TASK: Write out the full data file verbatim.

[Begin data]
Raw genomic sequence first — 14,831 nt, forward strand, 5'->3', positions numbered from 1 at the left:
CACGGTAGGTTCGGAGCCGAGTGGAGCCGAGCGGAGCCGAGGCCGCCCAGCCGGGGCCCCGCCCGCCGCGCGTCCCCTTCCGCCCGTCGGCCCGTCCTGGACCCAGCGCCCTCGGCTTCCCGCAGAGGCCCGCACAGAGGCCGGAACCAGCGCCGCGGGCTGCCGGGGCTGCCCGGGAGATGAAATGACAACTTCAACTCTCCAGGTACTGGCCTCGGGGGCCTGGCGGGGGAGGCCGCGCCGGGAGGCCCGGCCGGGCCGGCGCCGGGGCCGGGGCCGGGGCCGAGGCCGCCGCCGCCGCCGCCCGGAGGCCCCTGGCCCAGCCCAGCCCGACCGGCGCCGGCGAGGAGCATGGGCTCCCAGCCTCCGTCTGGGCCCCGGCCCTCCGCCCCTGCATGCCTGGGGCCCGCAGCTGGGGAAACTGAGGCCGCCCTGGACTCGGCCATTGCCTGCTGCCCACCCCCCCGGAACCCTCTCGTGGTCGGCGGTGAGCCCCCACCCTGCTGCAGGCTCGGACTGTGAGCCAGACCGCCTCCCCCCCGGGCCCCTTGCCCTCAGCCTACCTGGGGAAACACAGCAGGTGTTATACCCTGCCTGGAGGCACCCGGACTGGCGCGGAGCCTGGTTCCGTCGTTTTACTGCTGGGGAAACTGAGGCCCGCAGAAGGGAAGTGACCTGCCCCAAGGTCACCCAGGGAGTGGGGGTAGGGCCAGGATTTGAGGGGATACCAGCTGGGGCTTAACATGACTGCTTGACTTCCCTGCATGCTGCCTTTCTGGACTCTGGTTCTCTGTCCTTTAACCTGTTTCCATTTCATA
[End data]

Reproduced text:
Raw genomic sequence first — 14,831 nt, forward strand, 5'->3', positions numbered from 1 at the left:
CACGGTAGGTTCGGAGCCGAGTGGAGCCGAGCGGAGCCGAGGCCGCCCAGCCGGGGCCCCGCCCGCCGCGCGTCCCCTTCCGCCCGTCGGCCCGTCCTGGACCCAGCGCCCTCGGCTTCCCGCAGAGGCCCGCACAGAGGCCGGAACCAGCGCCGCGGGCTGCCGGGGCTGCCCGGGAGATGAAATGACAACTTCAACTCTCCAGGTACTGGCCTCGGGGGCCTGGCGGGGGAGGCCGCGCCGGGAGGCCCGGCCGGGCCGGCGCCGGGGCCGGGGCCGGGGCCGAGGCCGCCGCCGCCGCCGCCCGGAGGCCCCTGGCCCAGCCCAGCCCGACCGGCGCCGGCGAGGAGCATGGGCTCCCAGCCTCCGTCTGGGCCCCGGCCCTCCGCCCCTGCATGCCTGGGGCCCGCAGCTGGGGAAACTGAGGCCGCCCTGGACTCGGCCATTGCCTGCTGCCCACCCCCCCGGAACCCTCTCGTGGTCGGCGGTGAGCCCCCACCCTGCTGCAGGCTCGGACTGTGAGCCAGACCGCCTCCCCCCCGGGCCCCTTGCCCTCAGCCTACCTGGGGAAACACAGCAGGTGTTATACCCTGCCTGGAGGCACCCGGACTGGCGCGGAGCCTGGTTCCGTCGTTTTACTGCTGGGGAAACTGAGGCCCGCAGAAGGGAAGTGACCTGCCCCAAGGTCACCCAGGGAGTGGGGGTAGGGCCAGGATTTGAGGGGATACCAGCTGGGGCTTAACATGACTGCTTGACTTCCCTGCATGCTGCCTTTCTGGACTCTGGTTCTCTGTCCTTTAACCTGTTTCCATTTCATA